The aim of the trial is to discover if constructing bunds can improve the health of blanket bogs, returning them to the healthiest condition a bog can be in (known as ‘state 6’ active blanket bog). Find out more about states of blanket bog.
The bunds have been designed to slow the flow of water from the hills. They are long, low mounds, which retain water in shallow pools behind them, causing the water to released at a slower rate.
Bunds are designed to address the less visible but nonetheless critical damage our blanket peat is facing today. Healthy bogs are very wet. Bunds are specifically designed to hold water for longer so that the peat stays wetter. This encourages those plants which favour the wetter, boggier ground, and define our boggy ecosystems: plants such as sphagnum mosses, cotton grasses, cross-leaved heath, cranberry and possibly even sundews and bog rosemary. In turn, we expect this to increase the help nature gives back to us, by storing more carbon and securing our water supplies.
We have constructed the bunds on the flatter areas at the tops of the hills, where slope angles are 5 degrees or less. This is also where the deepest peat is found. Where slopes are shallow, water backing up behind a bund covers a greater area. This results in more area of peat being kept wetter for longer.
Where using the technique of creating bunds is judged to be appropriate, safe and practical, they are constructed at the top of the hill regardless of where the more visible scars like bare peat pans or gullies are. Conversely, peat, stone and other types of dam are specifically put into eroded features like gullies as a specific remedy, alongside other rewetting and revegetation techniques.
Sphagnum moss has been planted behind and on the bunds. The trial will measure how well the sphagnum grows. Sphagnum thrives in wetter areas, so the bunds are expected to improve the survival and growth of this key bog-building moss.
It is hoped that this will result in multiple benefits to society and wildlife.
The trial is designed to measure the impact of the bunds in the following ways:
2x2m vegetation quadrats set up behind the bunds will be used to monitor the impact on vegetation, including Molinia (purple moor grass), sphagnum and other species.
Automated and manual dipwells will monitor water table height (how close the water is to the surface of the ground).
Peat anchors will monitor sediment accumulation (whether peat is being trapped behind the bunds, rather than being washed away into rivers and reservoirs).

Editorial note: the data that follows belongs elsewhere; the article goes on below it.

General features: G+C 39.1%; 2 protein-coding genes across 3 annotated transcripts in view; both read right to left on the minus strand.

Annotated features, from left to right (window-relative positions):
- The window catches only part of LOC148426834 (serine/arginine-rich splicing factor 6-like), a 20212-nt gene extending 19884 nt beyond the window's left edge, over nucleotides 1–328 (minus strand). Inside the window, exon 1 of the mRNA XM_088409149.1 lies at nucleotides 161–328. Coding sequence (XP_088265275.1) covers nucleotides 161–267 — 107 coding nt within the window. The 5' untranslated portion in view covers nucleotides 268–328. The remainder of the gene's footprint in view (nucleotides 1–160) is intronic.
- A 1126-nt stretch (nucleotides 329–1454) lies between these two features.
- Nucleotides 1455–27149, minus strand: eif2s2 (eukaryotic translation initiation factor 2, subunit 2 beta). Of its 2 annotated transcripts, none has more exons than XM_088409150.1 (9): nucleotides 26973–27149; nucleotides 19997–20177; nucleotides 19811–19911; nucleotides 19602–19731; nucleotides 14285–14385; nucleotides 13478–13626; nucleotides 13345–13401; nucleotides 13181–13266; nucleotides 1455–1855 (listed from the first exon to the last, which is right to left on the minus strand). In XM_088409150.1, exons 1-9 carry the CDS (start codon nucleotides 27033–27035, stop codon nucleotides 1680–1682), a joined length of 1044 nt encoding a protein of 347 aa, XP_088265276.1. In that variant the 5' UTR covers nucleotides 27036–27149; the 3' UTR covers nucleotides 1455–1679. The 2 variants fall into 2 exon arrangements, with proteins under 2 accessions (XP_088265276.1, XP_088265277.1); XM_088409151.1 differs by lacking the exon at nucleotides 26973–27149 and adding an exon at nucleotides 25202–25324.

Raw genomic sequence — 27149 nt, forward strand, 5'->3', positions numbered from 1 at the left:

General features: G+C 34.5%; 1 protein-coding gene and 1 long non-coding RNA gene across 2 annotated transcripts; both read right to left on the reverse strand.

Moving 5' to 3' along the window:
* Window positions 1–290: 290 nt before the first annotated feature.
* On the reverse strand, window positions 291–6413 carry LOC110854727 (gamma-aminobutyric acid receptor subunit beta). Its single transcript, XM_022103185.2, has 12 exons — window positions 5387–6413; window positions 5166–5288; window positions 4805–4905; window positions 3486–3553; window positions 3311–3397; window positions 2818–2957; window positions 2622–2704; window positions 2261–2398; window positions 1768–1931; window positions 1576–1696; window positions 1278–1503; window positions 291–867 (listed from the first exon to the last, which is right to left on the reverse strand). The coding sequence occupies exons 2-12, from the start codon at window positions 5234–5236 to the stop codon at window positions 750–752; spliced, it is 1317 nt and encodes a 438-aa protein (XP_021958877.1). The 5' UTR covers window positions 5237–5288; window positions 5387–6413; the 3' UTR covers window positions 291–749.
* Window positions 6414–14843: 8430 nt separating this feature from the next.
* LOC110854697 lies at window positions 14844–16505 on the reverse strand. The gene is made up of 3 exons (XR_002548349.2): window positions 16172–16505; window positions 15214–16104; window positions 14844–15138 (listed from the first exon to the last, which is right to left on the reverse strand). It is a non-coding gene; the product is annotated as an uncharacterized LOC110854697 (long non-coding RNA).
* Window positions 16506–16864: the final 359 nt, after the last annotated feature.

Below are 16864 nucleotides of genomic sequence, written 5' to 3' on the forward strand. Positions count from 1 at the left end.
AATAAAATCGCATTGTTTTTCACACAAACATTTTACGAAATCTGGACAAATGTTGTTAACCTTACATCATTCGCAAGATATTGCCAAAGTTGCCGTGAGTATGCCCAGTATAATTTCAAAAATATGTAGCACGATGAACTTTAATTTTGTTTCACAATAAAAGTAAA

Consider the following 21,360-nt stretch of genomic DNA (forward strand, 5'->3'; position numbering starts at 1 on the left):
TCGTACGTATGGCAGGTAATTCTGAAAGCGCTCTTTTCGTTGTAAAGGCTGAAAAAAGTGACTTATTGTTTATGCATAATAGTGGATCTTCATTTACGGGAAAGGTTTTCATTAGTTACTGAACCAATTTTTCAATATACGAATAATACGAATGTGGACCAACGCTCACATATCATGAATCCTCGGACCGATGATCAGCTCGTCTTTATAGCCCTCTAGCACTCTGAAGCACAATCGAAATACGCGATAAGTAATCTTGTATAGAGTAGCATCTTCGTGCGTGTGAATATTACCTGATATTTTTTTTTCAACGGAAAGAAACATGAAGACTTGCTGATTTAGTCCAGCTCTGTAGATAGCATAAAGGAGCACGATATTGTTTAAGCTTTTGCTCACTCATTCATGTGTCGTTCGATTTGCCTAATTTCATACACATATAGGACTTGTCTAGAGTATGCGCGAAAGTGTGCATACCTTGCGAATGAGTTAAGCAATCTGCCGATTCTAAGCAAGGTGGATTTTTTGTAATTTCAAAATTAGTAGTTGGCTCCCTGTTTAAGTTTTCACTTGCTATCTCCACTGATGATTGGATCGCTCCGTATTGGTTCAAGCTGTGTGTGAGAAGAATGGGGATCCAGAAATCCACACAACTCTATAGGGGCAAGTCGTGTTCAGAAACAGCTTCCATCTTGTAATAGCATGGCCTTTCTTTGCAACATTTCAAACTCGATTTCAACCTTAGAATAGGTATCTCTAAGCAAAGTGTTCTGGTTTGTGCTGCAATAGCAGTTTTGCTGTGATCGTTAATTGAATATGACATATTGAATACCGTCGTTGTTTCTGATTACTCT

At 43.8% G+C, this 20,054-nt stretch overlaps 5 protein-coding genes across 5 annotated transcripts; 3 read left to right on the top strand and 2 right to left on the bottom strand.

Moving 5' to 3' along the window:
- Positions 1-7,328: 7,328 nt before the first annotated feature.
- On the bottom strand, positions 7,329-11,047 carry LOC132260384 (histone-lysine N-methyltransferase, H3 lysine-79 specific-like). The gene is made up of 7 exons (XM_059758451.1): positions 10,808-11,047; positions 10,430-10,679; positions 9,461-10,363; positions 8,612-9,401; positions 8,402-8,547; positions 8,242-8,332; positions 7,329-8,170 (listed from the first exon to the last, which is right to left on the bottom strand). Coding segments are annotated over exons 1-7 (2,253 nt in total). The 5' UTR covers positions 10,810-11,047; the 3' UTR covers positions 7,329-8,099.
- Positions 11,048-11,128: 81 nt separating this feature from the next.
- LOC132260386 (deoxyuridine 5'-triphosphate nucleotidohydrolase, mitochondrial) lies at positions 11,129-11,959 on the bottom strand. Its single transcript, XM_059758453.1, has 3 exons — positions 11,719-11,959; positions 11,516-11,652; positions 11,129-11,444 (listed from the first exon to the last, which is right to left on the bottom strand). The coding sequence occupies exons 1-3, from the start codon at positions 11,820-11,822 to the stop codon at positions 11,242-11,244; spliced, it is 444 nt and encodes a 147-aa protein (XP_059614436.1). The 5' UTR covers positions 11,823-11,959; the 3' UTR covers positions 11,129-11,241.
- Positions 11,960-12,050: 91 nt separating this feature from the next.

Manual measurements of the water retained behind the bund to monitor how much water is temporarily retained after a rain event.
The bunds were constructed in February 2020 and it is hoped that within a year we will be able to see results from the hydrology data (dipwells). Other outcomes will take longer to become clear, and the Partnership will be undertaking long-term monitoring of the site.
The trial is being carried out in partnership with the National Trust on their Marsden Moor estate, as part of the MoorLIFE 2020 project.
The trial includes three different layout designs plus a control site where no work has been done. Each of the four sites contains three experimental quadrats where we are collecting data about water table, peat depth and vegetation.
The layout designs are scallop, semi-circular 'fish scale' and contour. The trial aims to assess how bunds affect the variables compared to doing nothing, and how the designs compare to one another in terms of the desired outcomes of a wetter moor with more diverse vegetation and better water storage capacity.
We hope the data will yield evidence about how best to apply this new technique across the diverse upland landscape.
This diagram shows the designs:
The bunds are holding water in the environment – we have been able to confirm this from visual records and from manual measurements of water taken from behind the bunds. On average, the bunds are holding 144mm of water, with the deepest water measured at 300mm.
This water is being held behind the bund for at least 12 hours after rain has fallen. This means that during a high rainfall event, water is being held on the moor, slowing the flow of water from the hills, and preventing that water from arriving in the valleys below all at once. At scale, this may help reduce flood risk and lower flood waters.
We’re analysing the data from the automated water table loggers to find what impact the bunds are having on the water table. This analysis is still being undertaken, once complete the results will be shared on this page.
It’s too early to report on the impact the bunds have had on the growth of molinia (purple moor grass( (which we’re hoping it will become less dominant), sphagnum moss (which we’re hoping will thrive in the new, wetter environment, and other species. Monitoring the sediment accumulation will also take time to show results.